March 2014

Another year - yup, I say that every year, but this year I mean it. Basically, nothing new to report. I've gone back to day jobbing for a while, doing research in a lab at the University of Texas. Still doing woodworking on the side, just not as much. Still running and exercising on a regular basis with no ill effects. I will be 68 in August and feel very fortunate to be in the place that I'm in. If you would have told me 5 or 6 years ago that I would rarely think about PCa and what happened I would not have believed you. There were 4 of us where I worked diagnosed at the same time and we all elected DaVinci with Fagan. All of us are doing fine, are active, and basically have moved on. So, for the newbies, take heart - it eventually fades and you get to have your life back. Good luck to everyone and thanks again to Terry for this site - you will never realize all the good you've done with it.


April 2015

All right, I'm not going to say another year has flown by even though it has. Like the past few years, I have nothing much to report. PCA is 0, still running 12+ miles per week, still working at UT, and still doing woodworking on the side. The artificial sphincter continues to work well, one Tena pad per day. The AMS 700 continues to work well, although I don't think I'll every get used to "pumping it up" it beats the alternative. For newbies who have wandered onto my story I would like to recommend a book by a good friend of mine, http://www.amazon.com/PROSTATE-CANCER-Asking-Right-Questions-ebook/dp/B00E0LIS18. He was diagnosed a short time after I was, had Da Vinci surgery done by Fagin, and ended up with no side effects at all. I think his book has a very unique and practical discussion of the issues around Pca and would be a useful read for anyone just starting their trip down this unusual path.

I'm sorry to hear of Terry's passing, although I never met him I'm eternally grateful to him for setting up this site. A great big thank you to Mark and all the others who are keeping it going. You guys define what it means to be kind, selfless, and generous.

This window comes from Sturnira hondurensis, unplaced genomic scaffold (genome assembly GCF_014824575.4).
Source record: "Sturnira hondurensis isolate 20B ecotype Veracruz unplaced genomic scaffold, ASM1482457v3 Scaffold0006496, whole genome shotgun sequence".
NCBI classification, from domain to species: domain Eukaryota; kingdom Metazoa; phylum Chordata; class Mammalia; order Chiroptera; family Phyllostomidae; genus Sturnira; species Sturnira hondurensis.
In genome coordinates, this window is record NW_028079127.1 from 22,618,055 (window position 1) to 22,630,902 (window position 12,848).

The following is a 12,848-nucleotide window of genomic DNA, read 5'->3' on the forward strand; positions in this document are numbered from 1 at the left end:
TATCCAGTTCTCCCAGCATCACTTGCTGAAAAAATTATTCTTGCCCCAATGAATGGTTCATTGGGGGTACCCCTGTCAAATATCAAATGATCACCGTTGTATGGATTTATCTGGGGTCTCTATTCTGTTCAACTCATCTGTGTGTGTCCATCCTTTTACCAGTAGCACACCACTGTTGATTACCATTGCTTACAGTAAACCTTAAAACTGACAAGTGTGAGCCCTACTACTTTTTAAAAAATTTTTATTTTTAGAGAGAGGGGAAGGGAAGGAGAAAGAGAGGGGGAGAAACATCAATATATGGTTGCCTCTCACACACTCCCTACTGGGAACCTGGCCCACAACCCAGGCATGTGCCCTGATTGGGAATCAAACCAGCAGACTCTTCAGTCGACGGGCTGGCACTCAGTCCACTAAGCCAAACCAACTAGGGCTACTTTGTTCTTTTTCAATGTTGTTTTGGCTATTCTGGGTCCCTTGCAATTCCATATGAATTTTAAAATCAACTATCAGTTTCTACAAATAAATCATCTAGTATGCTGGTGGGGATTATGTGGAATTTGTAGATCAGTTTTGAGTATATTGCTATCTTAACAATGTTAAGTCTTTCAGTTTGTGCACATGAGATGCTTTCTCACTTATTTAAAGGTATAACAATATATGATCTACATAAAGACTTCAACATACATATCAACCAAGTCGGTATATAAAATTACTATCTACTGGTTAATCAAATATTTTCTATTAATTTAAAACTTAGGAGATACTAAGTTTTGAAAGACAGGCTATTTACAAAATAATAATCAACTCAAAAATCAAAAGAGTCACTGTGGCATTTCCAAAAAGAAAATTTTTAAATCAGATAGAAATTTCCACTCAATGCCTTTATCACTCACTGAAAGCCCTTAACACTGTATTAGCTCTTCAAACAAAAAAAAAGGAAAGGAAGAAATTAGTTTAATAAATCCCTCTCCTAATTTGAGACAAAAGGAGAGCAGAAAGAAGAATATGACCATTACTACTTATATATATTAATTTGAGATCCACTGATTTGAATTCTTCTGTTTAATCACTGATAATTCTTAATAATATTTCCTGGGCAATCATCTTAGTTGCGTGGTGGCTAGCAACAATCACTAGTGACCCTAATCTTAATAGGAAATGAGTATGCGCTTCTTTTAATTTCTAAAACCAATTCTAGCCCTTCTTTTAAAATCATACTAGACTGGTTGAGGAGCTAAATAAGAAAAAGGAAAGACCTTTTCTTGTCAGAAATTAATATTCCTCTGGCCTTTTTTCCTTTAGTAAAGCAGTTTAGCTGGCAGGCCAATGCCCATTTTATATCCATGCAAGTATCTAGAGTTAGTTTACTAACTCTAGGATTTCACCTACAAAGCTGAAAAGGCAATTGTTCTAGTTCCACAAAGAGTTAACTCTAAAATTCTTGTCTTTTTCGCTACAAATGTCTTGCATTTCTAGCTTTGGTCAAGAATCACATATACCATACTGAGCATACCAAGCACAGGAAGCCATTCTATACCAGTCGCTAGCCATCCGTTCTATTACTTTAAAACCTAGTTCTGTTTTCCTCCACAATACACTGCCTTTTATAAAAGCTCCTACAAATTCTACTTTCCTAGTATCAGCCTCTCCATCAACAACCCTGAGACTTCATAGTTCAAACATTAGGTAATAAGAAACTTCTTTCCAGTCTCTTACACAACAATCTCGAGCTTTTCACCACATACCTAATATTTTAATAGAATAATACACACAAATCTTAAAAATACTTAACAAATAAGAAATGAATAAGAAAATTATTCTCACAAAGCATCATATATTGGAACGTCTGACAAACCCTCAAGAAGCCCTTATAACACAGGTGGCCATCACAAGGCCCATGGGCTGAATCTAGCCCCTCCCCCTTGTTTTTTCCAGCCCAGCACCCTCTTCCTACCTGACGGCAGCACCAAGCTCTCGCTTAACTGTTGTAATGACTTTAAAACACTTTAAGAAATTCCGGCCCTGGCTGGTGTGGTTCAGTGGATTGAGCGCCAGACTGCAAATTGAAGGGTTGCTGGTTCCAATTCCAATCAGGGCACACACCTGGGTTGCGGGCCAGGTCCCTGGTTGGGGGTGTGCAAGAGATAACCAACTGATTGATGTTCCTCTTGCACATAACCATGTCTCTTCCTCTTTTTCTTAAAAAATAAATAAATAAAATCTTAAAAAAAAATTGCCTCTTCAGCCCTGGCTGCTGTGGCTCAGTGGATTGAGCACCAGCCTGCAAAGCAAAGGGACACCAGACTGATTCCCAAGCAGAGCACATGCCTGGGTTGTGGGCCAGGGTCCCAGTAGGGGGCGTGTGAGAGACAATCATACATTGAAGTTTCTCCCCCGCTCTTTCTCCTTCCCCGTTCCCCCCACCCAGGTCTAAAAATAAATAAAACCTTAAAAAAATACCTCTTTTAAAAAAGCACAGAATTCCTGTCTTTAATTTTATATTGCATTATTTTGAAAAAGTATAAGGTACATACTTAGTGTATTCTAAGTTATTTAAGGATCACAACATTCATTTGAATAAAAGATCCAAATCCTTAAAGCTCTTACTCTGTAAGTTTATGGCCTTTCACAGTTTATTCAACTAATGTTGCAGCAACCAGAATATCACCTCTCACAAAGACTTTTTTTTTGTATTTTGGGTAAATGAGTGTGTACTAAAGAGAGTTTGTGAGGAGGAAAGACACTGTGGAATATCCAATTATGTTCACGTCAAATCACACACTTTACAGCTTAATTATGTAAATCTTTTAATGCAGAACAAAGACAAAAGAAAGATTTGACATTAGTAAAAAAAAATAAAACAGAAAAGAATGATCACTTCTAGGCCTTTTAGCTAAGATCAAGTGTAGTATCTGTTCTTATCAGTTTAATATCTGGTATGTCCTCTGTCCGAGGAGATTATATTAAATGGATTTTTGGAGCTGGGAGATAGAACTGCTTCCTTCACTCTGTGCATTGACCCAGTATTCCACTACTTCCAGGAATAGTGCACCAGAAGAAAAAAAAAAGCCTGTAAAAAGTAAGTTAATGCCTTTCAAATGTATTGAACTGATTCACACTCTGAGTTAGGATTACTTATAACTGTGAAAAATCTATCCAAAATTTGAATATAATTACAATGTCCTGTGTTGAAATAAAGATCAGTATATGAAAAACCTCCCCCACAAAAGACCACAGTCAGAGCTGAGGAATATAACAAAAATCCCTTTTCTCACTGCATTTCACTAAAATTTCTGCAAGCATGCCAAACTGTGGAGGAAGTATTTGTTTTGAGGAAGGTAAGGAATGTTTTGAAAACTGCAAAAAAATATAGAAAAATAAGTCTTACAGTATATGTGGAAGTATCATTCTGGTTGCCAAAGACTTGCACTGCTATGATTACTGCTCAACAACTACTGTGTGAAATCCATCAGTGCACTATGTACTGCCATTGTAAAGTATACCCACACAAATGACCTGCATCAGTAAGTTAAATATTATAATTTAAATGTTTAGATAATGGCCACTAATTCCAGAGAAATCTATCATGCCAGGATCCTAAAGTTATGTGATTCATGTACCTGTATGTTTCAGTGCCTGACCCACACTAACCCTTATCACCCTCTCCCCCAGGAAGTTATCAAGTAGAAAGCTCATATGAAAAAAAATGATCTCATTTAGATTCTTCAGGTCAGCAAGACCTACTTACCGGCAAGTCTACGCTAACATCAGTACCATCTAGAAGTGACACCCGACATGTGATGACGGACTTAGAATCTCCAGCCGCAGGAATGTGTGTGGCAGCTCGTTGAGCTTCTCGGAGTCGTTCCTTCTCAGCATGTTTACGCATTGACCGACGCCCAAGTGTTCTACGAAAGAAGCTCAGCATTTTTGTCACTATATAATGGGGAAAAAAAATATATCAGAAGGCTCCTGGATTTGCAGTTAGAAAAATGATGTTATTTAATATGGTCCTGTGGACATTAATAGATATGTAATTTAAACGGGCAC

June 2016

OK, I'm going to be 70 in a few weeks and, to be honest, I rarely think about PCa. The artificial sphincter still works fine, actually went to a smaller Tena pad, and I'm still not used to pumping up the 700 but it still works fine also. Able to run/walk 25 - 30 miles a week and am back to wood working full time. In other words, PCa has been flipped the bird. My guess is that with some of the newer treatments the post-op results will be even better than mine so, for guys at square one on the PCa walk, take a deep breath and be assured that things will get better.

Good luck to everyone and thanks again for the YANA site, you guys have probably helped more people than you can ever imagine.


August 2017

Hi to everyone. If you have been crazy enough to read all my stuff to this point you know that it has been a little over 10 years since I had my DaVinci surgery. Things are still going well, the AMS 800 and AMS 700 are still working. I still run walk 25-30 miles/week and am busy rebuilding the deck and porch to our house. I will be 71 in a couple of weeks and continue to have no serious PCa related issues to deal with.

Again, good luck to everyone and thanks to Mark and George for their work in maintaing the YANA site. I have sent many guys here for advice/solace and have only heard good things from them.

Glenn's e-mail address is: smartandcorser AT gmail.com (replace "AT" with "@")